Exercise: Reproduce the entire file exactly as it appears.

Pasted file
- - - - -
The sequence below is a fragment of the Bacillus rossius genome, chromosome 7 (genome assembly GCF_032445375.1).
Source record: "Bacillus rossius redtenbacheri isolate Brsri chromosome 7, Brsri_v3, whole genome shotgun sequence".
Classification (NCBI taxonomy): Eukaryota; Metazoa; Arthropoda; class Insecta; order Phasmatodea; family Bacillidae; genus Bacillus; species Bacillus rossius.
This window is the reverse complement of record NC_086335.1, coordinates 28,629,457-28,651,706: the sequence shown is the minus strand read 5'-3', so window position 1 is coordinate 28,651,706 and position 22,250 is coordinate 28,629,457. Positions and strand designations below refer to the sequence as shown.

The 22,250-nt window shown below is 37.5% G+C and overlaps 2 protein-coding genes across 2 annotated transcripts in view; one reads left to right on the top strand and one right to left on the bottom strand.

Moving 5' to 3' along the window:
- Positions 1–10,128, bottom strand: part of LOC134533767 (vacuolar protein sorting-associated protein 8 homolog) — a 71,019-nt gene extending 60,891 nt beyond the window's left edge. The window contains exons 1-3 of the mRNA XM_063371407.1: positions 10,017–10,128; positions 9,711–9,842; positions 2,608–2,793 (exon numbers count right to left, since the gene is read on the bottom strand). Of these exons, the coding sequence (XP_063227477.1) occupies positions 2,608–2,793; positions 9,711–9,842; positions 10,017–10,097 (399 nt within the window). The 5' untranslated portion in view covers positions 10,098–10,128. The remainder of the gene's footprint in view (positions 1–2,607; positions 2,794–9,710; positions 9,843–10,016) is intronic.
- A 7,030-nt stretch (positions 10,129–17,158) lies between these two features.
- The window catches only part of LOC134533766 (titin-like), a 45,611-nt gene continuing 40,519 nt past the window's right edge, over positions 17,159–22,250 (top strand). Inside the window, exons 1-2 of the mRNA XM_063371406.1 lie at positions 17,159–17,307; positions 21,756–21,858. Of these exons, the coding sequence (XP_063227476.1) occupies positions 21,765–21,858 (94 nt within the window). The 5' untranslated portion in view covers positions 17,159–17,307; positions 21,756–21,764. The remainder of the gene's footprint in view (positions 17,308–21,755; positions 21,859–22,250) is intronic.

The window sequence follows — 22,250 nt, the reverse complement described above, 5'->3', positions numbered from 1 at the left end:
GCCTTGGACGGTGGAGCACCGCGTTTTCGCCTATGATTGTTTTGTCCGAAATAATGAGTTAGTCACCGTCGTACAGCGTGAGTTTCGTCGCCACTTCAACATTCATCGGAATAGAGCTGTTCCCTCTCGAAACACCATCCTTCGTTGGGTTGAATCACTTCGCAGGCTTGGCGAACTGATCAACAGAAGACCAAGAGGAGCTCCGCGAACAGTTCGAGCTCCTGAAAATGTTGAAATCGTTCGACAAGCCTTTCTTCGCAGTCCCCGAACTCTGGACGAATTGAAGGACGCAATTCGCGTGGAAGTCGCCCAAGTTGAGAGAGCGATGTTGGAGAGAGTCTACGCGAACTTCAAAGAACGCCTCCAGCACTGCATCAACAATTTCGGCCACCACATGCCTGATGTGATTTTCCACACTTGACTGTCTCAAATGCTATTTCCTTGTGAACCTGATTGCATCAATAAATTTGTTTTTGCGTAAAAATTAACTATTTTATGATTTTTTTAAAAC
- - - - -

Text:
The sequence below is a fragment of the Bacillus rossius genome, chromosome 7 (genome assembly GCF_032445375.1).
Source record: "Bacillus rossius redtenbacheri isolate Brsri chromosome 7, Brsri_v3, whole genome shotgun sequence".
Classification (NCBI taxonomy): Eukaryota; Metazoa; Arthropoda; class Insecta; order Phasmatodea; family Bacillidae; genus Bacillus; species Bacillus rossius.
This window is the reverse complement of record NC_086335.1, coordinates 28,629,457-28,651,706: the sequence shown is the minus strand read 5'-3', so window position 1 is coordinate 28,651,706 and position 22,250 is coordinate 28,629,457. Positions and strand designations below refer to the sequence as shown.

The 22,250-nt window shown below is 37.5% G+C and overlaps 2 protein-coding genes across 2 annotated transcripts in view; one reads left to right on the top strand and one right to left on the bottom strand.

Moving 5' to 3' along the window:
- Positions 1–10,128, bottom strand: part of LOC134533767 (vacuolar protein sorting-associated protein 8 homolog) — a 71,019-nt gene extending 60,891 nt beyond the window's left edge. The window contains exons 1-3 of the mRNA XM_063371407.1: positions 10,017–10,128; positions 9,711–9,842; positions 2,608–2,793 (exon numbers count right to left, since the gene is read on the bottom strand). Of these exons, the coding sequence (XP_063227477.1) occupies positions 2,608–2,793; positions 9,711–9,842; positions 10,017–10,097 (399 nt within the window). The 5' untranslated portion in view covers positions 10,098–10,128. The remainder of the gene's footprint in view (positions 1–2,607; positions 2,794–9,710; positions 9,843–10,016) is intronic.
- A 7,030-nt stretch (positions 10,129–17,158) lies between these two features.
- The window catches only part of LOC134533766 (titin-like), a 45,611-nt gene continuing 40,519 nt past the window's right edge, over positions 17,159–22,250 (top strand). Inside the window, exons 1-2 of the mRNA XM_063371406.1 lie at positions 17,159–17,307; positions 21,756–21,858. Of these exons, the coding sequence (XP_063227476.1) occupies positions 21,765–21,858 (94 nt within the window). The 5' untranslated portion in view covers positions 17,159–17,307; positions 21,756–21,764. The remainder of the gene's footprint in view (positions 17,308–21,755; positions 21,859–22,250) is intronic.

The window sequence follows — 22,250 nt, the reverse complement described above, 5'->3', positions numbered from 1 at the left end:
GCCTTGGACGGTGGAGCACCGCGTTTTCGCCTATGATTGTTTTGTCCGAAATAATGAGTTAGTCACCGTCGTACAGCGTGAGTTTCGTCGCCACTTCAACATTCATCGGAATAGAGCTGTTCCCTCTCGAAACACCATCCTTCGTTGGGTTGAATCACTTCGCAGGCTTGGCGAACTGATCAACAGAAGACCAAGAGGAGCTCCGCGAACAGTTCGAGCTCCTGAAAATGTTGAAATCGTTCGACAAGCCTTTCTTCGCAGTCCCCGAACTCTGGACGAATTGAAGGACGCAATTCGCGTGGAAGTCGCCCAAGTTGAGAGAGCGATGTTGGAGAGAGTCTACGCGAACTTCAAAGAACGCCTCCAGCACTGCATCAACAATTTCGGCCACCACATGCCTGATGTGATTTTCCACACTTGACTGTCTCAAATGCTATTTCCTTGTGAACCTGATTGCATCAATAAATTTGTTTTTGCGTAAAAATTAACTATTTTATGATTTTTTTAAAAC